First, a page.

So, let's get down to the pros and cons.
The system is small and light.
Panasonic have a growing range of high quality lenses. There are Leica branded lenses and Panasonic lenses which I believe are co-designed by Leica.
Panasonic bodies will accept the range of Olympus lenses but you have to be aware of the following limitation. Panasonic incorporate image stabilization in their lenses (with the exception of the G7x which is in the body), while Olympus cameras have stabilisation in the body. This means that Olympus lenses can be used but you will lose image stabilisation (something that I rely on heavily, maybe another sign of age, drat).
You can take a smaller camera into situations without drawing attention to yourself, especially the tiny GM5. Have you ever been asked to stop taking pictures by security staff because your DSLR labels you as a 'professional' or, in their eyes, a possible terrorist? Where do they get these ridiculous ideas? If I were a terrorist and wanted to photograph a prospective target, would I walk around with a large DSLR effectively yelling 'hey, over here guys, look at me? Or would I be using an iPhone like the rest of the population and blend in with the crowd? Sorry, that's another soap box I have to step down from.
A small camera like the GM5 is more likely to be taken out when engaging in other, daily activities such as walking, family get to-gethers, shopping etc.
These cameras have some pretty advanced functions such as built in interval timers, stop motion video and timelapse shooting.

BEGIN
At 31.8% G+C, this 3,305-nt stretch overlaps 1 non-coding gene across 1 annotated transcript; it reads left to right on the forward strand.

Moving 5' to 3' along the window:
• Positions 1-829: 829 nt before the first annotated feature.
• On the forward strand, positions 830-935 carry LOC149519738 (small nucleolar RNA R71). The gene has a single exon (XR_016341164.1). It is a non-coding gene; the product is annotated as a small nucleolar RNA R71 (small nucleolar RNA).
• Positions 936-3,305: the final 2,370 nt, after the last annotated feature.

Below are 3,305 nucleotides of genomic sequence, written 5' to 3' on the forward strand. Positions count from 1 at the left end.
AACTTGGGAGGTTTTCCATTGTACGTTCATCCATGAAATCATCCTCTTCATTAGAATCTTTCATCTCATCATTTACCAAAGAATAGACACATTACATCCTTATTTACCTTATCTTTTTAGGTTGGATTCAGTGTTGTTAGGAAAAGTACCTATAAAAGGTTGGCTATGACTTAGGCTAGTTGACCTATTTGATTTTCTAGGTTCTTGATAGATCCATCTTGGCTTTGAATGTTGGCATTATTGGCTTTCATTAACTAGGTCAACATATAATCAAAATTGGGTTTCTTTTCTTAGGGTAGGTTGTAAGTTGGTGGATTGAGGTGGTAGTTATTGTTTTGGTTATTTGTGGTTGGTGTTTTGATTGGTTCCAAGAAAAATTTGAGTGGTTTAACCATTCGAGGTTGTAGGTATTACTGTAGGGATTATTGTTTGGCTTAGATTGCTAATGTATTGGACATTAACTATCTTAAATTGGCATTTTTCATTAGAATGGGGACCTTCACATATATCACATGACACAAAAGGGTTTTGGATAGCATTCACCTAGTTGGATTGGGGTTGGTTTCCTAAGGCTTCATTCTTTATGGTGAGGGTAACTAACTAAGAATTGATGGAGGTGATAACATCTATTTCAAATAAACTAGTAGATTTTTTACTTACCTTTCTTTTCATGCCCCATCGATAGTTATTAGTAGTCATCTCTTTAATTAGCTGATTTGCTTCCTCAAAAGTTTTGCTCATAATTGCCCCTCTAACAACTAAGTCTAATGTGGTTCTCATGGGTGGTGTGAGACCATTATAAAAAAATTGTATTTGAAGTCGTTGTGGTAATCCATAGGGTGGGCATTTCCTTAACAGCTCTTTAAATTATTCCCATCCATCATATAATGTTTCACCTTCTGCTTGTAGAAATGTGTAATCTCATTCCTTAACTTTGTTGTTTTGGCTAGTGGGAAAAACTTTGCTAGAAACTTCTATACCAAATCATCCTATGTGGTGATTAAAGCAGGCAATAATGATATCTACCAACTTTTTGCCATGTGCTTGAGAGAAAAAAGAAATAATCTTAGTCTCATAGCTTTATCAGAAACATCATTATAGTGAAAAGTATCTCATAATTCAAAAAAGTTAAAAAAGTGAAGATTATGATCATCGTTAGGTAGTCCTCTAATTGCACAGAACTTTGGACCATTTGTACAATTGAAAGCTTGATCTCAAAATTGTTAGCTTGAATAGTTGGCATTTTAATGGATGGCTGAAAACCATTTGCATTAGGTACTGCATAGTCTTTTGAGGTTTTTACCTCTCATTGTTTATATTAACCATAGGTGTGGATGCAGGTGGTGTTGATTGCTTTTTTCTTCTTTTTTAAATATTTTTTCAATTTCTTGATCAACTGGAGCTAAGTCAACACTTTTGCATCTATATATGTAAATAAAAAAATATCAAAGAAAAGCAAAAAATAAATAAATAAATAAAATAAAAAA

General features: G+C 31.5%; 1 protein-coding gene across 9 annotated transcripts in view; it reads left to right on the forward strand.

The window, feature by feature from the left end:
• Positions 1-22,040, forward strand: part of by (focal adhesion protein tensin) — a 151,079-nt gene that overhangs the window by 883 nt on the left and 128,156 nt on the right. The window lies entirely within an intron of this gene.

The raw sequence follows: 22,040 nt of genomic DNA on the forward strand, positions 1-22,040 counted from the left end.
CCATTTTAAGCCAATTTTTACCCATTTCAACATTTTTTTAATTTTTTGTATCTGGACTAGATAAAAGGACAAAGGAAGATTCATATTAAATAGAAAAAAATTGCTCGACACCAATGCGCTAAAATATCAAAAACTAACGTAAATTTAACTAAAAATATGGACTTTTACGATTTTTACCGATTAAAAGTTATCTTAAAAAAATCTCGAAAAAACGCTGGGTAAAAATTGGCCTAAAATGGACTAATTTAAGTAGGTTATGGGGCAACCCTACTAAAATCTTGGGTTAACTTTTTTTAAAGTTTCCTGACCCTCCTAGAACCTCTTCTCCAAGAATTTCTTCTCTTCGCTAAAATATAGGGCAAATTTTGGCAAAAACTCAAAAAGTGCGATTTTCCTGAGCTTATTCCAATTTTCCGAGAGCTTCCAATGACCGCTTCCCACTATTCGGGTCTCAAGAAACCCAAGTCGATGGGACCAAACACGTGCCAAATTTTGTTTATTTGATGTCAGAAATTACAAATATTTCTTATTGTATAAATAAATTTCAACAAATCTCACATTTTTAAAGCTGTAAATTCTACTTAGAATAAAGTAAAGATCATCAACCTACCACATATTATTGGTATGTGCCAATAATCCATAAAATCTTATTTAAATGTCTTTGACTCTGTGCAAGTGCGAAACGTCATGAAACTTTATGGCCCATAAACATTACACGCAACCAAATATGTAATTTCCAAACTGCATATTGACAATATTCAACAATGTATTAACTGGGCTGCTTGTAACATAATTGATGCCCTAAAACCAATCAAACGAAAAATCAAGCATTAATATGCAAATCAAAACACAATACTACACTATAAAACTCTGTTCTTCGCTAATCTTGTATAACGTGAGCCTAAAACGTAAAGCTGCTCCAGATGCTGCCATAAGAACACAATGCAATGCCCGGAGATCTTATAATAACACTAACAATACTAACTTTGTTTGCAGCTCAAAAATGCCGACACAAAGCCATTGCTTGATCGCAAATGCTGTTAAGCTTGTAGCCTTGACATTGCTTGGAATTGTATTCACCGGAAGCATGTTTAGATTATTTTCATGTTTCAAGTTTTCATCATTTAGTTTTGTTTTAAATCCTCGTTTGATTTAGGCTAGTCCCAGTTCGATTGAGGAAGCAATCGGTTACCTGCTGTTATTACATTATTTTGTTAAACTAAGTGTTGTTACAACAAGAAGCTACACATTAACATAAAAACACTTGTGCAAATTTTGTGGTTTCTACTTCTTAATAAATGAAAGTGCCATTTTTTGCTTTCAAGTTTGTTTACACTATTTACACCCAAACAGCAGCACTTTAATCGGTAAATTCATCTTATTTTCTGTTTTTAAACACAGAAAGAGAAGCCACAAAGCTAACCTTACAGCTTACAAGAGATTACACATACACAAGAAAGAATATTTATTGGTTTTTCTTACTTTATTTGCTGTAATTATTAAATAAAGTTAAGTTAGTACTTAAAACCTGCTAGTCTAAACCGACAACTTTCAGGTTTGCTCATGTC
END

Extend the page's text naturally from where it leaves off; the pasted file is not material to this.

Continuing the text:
They can be almost fully controlled from your smart phone using the free Panasonic Imaging App, giving you remote access to aperture, shutter, i.s.o. and even focusing. This allows you to do such things as setting the camera up near a bird feeding station and you controlling the shoot from indoors, out of site of the subject, pretty cool!
The smaller sensor has the advantage of smaller lenses. Having a crop factor of x2 means that the 100-300 Panasonic telephoto zoom is the equivalent of a 200-600mm lens on my full frame Nikon. It is tiny for a lens of this focal length (about the size of a 200mm SLR lens). If Nikon made an equivalent lens I would need an awful lot of money and a year at the gym to be able to carry the beast. The Panasonic, which sells for just $699, makes an amazing wildlife lens.
Here are a few images from my favourite 45mm Leica Macro lens.
GH4, 45mm Macro, 1/125th, f7.1, iso 200
GH4, 45mm Macro, 1/250th, f7.1, iso 1600
GH4, 45mm Macro, 1/125th, f7.1, iso 200
GH4, 45mm macro, 1/200th, f10, iso 1600
Panasonic GM5, 45mm Leica macro, 1/125th, f9, iso 1600
GH4, 45mm macro, 1/200th, f8, iso 640
And one more from the GM5
GM5, 45mm macro, 1/250th, f2.8, iso 200
Macro lenses can also be used for other than macro photos of course, they make excellent portrait lenses because of their wide apertures but can also serve as a high speed, top quality prime standard lens as in this of the fast changing weather conditions in the Blue Mountains. (I made it back to the car as the first drops of
GH4, 45mm macro, 1/250th, f7.1, iso 200
To see more of my images my Flickr site is https://www.flickr.com/photos/stevenorris/
Cons. While I love my Panasonics, they are not perfect (but what camera is?)